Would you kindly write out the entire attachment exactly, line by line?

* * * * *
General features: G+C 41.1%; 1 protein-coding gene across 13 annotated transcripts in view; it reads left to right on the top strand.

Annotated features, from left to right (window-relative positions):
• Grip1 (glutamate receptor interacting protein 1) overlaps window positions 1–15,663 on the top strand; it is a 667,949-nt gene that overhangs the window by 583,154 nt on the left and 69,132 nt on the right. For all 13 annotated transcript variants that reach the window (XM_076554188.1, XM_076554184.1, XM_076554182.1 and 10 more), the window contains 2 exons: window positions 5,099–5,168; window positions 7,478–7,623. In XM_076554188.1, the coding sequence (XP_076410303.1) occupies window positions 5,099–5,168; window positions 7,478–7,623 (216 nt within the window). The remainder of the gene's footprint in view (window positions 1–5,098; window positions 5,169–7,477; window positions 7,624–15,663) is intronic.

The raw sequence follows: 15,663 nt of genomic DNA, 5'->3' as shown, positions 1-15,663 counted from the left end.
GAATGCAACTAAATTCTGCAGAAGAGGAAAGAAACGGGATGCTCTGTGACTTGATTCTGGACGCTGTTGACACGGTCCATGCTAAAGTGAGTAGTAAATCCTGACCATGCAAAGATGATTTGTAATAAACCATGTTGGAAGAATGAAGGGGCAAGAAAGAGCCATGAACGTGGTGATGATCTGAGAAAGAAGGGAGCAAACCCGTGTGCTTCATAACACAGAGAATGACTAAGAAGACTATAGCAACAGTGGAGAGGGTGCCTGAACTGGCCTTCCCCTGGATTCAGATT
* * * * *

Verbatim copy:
General features: G+C 41.1%; 1 protein-coding gene across 13 annotated transcripts in view; it reads left to right on the top strand.

Annotated features, from left to right (window-relative positions):
• Grip1 (glutamate receptor interacting protein 1) overlaps window positions 1–15,663 on the top strand; it is a 667,949-nt gene that overhangs the window by 583,154 nt on the left and 69,132 nt on the right. For all 13 annotated transcript variants that reach the window (XM_076554188.1, XM_076554184.1, XM_076554182.1 and 10 more), the window contains 2 exons: window positions 5,099–5,168; window positions 7,478–7,623. In XM_076554188.1, the coding sequence (XP_076410303.1) occupies window positions 5,099–5,168; window positions 7,478–7,623 (216 nt within the window). The remainder of the gene's footprint in view (window positions 1–5,098; window positions 5,169–7,477; window positions 7,624–15,663) is intronic.

The raw sequence follows: 15,663 nt of genomic DNA, 5'->3' as shown, positions 1-15,663 counted from the left end.
GAATGCAACTAAATTCTGCAGAAGAGGAAAGAAACGGGATGCTCTGTGACTTGATTCTGGACGCTGTTGACACGGTCCATGCTAAAGTGAGTAGTAAATCCTGACCATGCAAAGATGATTTGTAATAAACCATGTTGGAAGAATGAAGGGGCAAGAAAGAGCCATGAACGTGGTGATGATCTGAGAAAGAAGGGAGCAAACCCGTGTGCTTCATAACACAGAGAATGACTAAGAAGACTATAGCAACAGTGGAGAGGGTGCCTGAACTGGCCTTCCCCTGGATTCAGATT